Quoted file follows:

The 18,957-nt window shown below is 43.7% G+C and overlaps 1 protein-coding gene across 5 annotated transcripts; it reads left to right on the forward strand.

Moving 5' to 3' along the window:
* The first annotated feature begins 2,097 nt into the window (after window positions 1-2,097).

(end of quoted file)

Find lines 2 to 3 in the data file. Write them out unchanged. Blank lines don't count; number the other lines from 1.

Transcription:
Moving 5' to 3' along the window:
* The first annotated feature begins 2,097 nt into the window (after window positions 1-2,097).